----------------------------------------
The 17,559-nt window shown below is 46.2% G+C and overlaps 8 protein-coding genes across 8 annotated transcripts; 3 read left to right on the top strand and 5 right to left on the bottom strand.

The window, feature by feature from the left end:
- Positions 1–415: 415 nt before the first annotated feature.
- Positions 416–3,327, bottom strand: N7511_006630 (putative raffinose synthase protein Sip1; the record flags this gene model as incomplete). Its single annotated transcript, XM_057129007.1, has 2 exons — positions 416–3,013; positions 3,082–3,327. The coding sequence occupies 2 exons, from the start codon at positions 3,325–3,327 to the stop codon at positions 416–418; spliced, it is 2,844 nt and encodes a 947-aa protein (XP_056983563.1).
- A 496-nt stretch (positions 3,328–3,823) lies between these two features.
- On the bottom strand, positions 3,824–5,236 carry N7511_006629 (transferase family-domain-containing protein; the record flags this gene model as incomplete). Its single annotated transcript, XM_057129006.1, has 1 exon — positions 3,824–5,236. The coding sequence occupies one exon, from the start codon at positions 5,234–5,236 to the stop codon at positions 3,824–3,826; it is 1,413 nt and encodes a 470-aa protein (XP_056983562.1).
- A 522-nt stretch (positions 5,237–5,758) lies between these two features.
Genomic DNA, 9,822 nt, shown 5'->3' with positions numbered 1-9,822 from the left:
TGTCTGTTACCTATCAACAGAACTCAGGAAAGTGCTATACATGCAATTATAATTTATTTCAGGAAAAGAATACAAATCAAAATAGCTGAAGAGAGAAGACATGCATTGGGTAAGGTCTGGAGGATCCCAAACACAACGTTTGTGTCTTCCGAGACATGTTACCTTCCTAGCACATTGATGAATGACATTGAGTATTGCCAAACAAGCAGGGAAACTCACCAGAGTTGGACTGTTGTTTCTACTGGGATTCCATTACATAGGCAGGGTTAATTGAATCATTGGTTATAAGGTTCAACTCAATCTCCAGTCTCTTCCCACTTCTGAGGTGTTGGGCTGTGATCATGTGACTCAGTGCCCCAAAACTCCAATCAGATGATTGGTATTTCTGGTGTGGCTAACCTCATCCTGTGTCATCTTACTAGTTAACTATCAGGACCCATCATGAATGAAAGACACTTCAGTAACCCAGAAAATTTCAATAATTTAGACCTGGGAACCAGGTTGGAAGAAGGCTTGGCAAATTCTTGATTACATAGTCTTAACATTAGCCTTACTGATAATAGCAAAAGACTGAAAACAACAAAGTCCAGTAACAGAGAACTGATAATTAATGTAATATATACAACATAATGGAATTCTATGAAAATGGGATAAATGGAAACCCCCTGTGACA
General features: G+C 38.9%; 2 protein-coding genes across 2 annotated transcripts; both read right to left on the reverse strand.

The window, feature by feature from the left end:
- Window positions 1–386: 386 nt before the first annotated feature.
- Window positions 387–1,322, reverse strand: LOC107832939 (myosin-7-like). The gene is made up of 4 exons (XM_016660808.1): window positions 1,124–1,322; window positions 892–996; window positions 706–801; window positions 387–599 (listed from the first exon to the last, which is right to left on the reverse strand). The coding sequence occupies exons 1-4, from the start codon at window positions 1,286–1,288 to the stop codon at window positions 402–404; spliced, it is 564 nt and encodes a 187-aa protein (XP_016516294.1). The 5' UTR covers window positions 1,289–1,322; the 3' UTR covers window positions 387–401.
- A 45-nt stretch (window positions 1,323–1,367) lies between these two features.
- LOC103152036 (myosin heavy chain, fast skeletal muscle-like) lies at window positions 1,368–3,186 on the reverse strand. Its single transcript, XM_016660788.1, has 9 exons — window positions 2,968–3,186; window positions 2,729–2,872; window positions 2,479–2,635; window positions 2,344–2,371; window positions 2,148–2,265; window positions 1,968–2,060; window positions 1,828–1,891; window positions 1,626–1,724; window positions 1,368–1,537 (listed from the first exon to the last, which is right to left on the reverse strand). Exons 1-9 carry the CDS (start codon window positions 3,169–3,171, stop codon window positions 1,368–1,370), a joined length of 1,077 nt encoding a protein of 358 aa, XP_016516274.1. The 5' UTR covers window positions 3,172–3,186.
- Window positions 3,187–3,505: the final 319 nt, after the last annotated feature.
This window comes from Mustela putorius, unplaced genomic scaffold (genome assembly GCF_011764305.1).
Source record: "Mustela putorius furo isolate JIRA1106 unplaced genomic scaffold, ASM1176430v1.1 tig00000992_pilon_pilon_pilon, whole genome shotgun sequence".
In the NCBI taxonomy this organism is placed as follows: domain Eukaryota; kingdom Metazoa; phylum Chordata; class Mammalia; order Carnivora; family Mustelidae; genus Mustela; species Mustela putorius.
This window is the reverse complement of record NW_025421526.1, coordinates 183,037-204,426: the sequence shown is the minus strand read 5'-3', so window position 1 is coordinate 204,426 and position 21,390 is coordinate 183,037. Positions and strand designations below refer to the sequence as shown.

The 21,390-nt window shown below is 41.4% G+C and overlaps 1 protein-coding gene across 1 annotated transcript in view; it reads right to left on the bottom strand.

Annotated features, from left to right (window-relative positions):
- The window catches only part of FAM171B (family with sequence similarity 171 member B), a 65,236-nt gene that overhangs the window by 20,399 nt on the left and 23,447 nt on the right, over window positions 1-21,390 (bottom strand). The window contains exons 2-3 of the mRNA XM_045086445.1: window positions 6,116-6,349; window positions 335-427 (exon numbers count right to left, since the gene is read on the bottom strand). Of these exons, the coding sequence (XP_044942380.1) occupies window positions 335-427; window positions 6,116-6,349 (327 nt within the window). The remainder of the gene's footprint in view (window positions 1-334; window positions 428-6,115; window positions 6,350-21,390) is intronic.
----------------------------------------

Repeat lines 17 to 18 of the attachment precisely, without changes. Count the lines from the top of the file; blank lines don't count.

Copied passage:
This window comes from Mustela putorius, unplaced genomic scaffold (genome assembly GCF_011764305.1).
Source record: "Mustela putorius furo isolate JIRA1106 unplaced genomic scaffold, ASM1176430v1.1 tig00000992_pilon_pilon_pilon, whole genome shotgun sequence".